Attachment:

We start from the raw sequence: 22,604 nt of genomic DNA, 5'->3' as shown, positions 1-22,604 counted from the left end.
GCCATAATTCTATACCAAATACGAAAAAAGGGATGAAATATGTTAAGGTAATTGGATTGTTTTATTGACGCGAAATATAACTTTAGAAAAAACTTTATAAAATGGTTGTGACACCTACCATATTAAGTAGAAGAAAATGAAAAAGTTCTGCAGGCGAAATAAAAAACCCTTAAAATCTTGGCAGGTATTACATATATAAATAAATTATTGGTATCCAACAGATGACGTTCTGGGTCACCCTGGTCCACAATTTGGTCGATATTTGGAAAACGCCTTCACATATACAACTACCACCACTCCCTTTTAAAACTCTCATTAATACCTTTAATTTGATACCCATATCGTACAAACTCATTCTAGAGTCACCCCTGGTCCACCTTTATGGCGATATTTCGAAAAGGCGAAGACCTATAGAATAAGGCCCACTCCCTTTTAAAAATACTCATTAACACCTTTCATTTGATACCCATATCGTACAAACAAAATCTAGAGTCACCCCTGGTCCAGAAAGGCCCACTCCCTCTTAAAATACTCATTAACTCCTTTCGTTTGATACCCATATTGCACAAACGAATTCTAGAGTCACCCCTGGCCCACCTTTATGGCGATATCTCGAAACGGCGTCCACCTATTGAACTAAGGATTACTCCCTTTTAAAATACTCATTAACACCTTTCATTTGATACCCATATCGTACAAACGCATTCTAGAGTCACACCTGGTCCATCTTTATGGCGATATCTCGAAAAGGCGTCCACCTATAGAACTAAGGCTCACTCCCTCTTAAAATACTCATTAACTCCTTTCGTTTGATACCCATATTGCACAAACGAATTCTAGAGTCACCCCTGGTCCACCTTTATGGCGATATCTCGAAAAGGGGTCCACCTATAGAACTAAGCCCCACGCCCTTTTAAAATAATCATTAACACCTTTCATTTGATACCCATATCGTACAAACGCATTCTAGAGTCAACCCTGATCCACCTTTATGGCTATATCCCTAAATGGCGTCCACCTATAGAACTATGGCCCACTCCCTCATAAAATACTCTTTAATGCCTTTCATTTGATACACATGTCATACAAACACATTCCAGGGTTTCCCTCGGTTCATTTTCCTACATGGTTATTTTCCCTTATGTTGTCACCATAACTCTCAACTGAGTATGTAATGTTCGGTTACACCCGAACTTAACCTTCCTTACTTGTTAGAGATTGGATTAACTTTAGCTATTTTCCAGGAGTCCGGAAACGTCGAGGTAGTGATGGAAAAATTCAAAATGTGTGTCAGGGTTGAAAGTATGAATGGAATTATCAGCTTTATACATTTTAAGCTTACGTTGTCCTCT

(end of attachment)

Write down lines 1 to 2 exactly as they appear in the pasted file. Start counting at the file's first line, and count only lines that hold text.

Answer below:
We start from the raw sequence: 22,604 nt of genomic DNA, 5'->3' as shown, positions 1-22,604 counted from the left end.
GCCATAATTCTATACCAAATACGAAAAAAGGGATGAAATATGTTAAGGTAATTGGATTGTTTTATTGACGCGAAATATAACTTTAGAAAAAACTTTATAAAATGGTTGTGACACCTACCATATTAAGTAGAAGAAAATGAAAAAGTTCTGCAGGCGAAATAAAAAACCCTTAAAATCTTGGCAGGTATTACATATATAAATAAATTATTGGTATCCAACAGATGACGTTCTGGGTCACCCTGGTCCACAATTTGGTCGATATTTGGAAAACGCCTTCACATATACAACTACCACCACTCCCTTTTAAAACTCTCATTAATACCTTTAATTTGATACCCATATCGTACAAACTCATTCTAGAGTCACCCCTGGTCCACCTTTATGGCGATATTTCGAAAAGGCGAAGACCTATAGAATAAGGCCCACTCCCTTTTAAAAATACTCATTAACACCTTTCATTTGATACCCATATCGTACAAACAAAATCTAGAGTCACCCCTGGTCCAGAAAGGCCCACTCCCTCTTAAAATACTCATTAACTCCTTTCGTTTGATACCCATATTGCACAAACGAATTCTAGAGTCACCCCTGGCCCACCTTTATGGCGATATCTCGAAACGGCGTCCACCTATTGAACTAAGGATTACTCCCTTTTAAAATACTCATTAACACCTTTCATTTGATACCCATATCGTACAAACGCATTCTAGAGTCACACCTGGTCCATCTTTATGGCGATATCTCGAAAAGGCGTCCACCTATAGAACTAAGGCTCACTCCCTCTTAAAATACTCATTAACTCCTTTCGTTTGATACCCATATTGCACAAACGAATTCTAGAGTCACCCCTGGTCCACCTTTATGGCGATATCTCGAAAAGGGGTCCACCTATAGAACTAAGCCCCACGCCCTTTTAAAATAATCATTAACACCTTTCATTTGATACCCATATCGTACAAACGCATTCTAGAGTCAACCCTGATCCACCTTTATGGCTATATCCCTAAATGGCGTCCACCTATAGAACTATGGCCCACTCCCTCATAAAATACTCTTTAATGCCTTTCATTTGATACACATGTCATACAAACACATTCCAGGGTTTCCCTCGGTTCATTTTCCTACATGGTTATTTTCCCTTATGTTGTCACCATAACTCTCAACTGAGTATGTAATGTTCGGTTACACCCGAACTTAACCTTCCTTACTTGTTAGAGATTGGATTAACTTTAGCTATTTTCCAGGAGTCCGGAAACGTCGAGGTAGTGATGGAAAAATTCAAAATGTGTGTCAGGGTTGAAAGTATGAATGGAATTATCAGCTTTATACATTTTAAGCTTACGTTGTCCTCT